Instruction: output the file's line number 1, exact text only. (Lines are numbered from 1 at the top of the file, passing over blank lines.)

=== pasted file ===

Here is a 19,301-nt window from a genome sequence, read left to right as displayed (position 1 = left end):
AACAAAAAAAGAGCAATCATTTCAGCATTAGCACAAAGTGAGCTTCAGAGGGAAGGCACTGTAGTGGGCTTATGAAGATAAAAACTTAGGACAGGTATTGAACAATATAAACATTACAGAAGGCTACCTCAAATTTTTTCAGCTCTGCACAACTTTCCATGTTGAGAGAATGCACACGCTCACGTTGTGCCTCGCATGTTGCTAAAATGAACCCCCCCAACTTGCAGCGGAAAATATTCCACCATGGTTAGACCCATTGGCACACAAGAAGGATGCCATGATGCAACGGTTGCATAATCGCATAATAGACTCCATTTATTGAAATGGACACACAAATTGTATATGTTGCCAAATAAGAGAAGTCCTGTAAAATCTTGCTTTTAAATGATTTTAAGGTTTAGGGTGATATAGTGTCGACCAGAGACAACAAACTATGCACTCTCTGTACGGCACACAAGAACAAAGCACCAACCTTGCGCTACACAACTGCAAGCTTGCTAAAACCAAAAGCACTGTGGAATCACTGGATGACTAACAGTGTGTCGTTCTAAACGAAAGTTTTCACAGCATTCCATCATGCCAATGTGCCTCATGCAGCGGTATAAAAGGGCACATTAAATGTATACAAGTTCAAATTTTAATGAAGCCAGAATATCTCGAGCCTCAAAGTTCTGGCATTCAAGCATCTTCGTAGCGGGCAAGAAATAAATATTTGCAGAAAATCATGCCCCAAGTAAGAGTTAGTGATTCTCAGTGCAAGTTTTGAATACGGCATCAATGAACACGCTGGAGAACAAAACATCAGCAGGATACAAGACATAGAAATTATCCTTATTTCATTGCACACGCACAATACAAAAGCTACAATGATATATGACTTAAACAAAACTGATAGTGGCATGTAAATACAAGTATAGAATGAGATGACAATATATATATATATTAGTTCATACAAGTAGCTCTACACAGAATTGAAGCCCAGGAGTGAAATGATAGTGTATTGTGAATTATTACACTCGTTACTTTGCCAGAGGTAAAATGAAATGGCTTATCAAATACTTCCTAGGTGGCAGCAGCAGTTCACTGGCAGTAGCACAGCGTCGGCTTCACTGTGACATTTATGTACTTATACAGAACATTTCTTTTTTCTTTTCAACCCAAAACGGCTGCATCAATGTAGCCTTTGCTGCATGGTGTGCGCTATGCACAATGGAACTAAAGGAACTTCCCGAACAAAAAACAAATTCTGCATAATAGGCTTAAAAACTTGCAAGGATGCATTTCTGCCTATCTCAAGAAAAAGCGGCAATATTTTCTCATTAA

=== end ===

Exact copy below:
Here is a 19,301-nt window from a genome sequence, read left to right as displayed (position 1 = left end):